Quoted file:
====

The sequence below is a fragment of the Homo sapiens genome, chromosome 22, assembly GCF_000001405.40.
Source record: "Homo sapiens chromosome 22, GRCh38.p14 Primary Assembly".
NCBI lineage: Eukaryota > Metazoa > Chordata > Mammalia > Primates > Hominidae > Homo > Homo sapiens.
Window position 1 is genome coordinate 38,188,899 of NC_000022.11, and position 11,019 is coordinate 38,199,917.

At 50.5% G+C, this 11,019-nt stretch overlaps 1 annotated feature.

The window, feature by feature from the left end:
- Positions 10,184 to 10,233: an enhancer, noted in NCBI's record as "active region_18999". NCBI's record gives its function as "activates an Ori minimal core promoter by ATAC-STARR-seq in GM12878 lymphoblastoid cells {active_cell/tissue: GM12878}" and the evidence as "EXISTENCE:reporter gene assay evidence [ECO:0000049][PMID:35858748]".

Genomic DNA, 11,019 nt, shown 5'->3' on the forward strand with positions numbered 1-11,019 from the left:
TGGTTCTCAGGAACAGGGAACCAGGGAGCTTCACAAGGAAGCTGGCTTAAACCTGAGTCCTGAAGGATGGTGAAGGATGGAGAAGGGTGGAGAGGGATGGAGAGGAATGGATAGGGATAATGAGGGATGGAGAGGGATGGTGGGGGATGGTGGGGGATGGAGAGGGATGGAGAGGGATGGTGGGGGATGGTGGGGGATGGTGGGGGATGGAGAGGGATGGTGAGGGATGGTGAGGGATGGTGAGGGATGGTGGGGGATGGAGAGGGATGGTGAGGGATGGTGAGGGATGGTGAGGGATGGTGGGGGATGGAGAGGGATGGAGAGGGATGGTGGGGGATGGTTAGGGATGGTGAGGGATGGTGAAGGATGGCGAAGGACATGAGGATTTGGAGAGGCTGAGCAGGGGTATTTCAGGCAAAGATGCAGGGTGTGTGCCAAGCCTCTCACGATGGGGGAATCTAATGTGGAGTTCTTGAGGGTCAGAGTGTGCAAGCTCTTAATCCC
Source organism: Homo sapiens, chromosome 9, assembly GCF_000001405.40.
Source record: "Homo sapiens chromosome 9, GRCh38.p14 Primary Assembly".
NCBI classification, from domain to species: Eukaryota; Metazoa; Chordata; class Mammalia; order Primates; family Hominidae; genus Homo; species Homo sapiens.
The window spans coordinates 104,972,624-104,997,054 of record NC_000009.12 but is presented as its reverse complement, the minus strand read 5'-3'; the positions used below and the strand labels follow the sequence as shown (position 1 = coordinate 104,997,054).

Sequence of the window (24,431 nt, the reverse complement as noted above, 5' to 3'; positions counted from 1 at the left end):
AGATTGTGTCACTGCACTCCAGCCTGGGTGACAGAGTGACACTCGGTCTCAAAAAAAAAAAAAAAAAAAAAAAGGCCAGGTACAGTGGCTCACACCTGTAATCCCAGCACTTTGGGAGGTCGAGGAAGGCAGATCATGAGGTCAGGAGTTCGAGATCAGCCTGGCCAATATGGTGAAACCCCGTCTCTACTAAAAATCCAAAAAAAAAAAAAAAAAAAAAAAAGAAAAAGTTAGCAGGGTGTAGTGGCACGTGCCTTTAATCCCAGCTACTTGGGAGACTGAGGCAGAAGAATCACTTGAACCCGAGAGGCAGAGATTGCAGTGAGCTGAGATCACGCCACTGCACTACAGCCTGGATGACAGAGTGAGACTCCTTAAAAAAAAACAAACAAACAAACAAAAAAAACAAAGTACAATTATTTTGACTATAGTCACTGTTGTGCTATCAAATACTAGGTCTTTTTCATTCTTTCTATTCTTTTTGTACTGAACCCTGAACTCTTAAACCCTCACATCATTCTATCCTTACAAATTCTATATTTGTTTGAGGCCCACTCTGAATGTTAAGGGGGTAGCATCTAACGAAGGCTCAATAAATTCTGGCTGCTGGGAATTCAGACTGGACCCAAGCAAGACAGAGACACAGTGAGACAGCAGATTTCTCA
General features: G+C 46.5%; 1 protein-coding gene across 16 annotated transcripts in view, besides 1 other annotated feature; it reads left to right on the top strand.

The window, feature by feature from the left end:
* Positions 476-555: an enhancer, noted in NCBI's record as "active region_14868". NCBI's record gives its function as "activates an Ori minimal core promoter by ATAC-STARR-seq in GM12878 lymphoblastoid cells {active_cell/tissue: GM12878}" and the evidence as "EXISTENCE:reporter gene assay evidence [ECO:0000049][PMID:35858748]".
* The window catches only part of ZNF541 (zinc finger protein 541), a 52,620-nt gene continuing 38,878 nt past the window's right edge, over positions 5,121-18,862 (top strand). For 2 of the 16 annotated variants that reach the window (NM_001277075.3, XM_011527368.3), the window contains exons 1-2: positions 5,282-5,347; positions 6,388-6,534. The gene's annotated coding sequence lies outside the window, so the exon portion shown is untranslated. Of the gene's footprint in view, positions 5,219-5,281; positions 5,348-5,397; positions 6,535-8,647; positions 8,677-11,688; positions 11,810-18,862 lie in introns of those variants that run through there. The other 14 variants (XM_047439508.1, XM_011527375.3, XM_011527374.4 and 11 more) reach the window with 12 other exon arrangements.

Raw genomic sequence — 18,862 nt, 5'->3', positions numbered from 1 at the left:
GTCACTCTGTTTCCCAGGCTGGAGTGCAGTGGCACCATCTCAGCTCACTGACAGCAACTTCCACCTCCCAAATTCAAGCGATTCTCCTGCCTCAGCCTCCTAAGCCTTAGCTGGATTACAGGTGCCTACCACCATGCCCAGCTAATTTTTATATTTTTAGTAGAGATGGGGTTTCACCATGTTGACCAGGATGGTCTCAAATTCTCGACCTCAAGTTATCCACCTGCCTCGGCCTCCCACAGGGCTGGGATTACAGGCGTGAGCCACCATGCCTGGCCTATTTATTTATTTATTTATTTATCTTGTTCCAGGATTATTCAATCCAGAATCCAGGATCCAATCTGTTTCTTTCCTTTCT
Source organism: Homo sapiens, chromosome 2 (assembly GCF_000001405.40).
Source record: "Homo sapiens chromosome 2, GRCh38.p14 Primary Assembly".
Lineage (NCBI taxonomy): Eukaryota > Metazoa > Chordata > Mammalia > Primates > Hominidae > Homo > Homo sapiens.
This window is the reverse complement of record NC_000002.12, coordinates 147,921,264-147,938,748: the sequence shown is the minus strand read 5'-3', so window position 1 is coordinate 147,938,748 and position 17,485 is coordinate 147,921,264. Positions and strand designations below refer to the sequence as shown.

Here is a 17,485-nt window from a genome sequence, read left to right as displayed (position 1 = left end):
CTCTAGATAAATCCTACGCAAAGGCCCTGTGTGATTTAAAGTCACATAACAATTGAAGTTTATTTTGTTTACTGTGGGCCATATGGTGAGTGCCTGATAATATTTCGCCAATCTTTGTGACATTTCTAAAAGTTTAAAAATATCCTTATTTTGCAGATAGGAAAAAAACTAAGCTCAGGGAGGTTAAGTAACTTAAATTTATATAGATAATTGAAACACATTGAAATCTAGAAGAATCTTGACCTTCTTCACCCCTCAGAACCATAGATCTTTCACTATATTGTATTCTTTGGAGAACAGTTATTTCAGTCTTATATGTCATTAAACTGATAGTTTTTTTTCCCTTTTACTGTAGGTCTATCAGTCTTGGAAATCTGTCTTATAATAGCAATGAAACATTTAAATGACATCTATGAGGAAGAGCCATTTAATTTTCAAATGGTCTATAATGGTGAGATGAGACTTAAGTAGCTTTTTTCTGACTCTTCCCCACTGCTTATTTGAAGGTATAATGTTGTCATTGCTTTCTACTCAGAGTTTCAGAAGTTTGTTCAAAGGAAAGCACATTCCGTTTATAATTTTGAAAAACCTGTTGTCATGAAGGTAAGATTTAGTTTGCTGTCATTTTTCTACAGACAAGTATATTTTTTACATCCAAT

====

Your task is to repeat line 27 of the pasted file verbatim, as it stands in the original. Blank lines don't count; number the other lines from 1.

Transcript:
CTCTAGATAAATCCTACGCAAAGGCCCTGTGTGATTTAAAGTCACATAACAATTGAAGTTTATTTTGTTTACTGTGGGCCATATGGTGAGTGCCTGATAATATTTCGCCAATCTTTGTGACATTTCTAAAAGTTTAAAAATATCCTTATTTTGCAGATAGGAAAAAAACTAAGCTCAGGGAGGTTAAGTAACTTAAATTTATATAGATAATTGAAACACATTGAAATCTAGAAGAATCTTGACCTTCTTCACCCCTCAGAACCATAGATCTTTCACTATATTGTATTCTTTGGAGAACAGTTATTTCAGTCTTATATGTCATTAAACTGATAGTTTTTTTTCCCTTTTACTGTAGGTCTATCAGTCTTGGAAATCTGTCTTATAATAGCAATGAAACATTTAAATGACATCTATGAGGAAGAGCCATTTAATTTTCAAATGGTCTATAATGGTGAGATGAGACTTAAGTAGCTTTTTTCTGACTCTTCCCCACTGCTTATTTGAAGGTATAATGTTGTCATTGCTTTCTACTCAGAGTTTCAGAAGTTTGTTCAAAGGAAAGCACATTCCGTTTATAATTTTGAAAAACCTGTTGTCATGAAGGTAAGATTTAGTTTGCTGTCATTTTTCTACAGACAAGTATATTTTTTACATCCAAT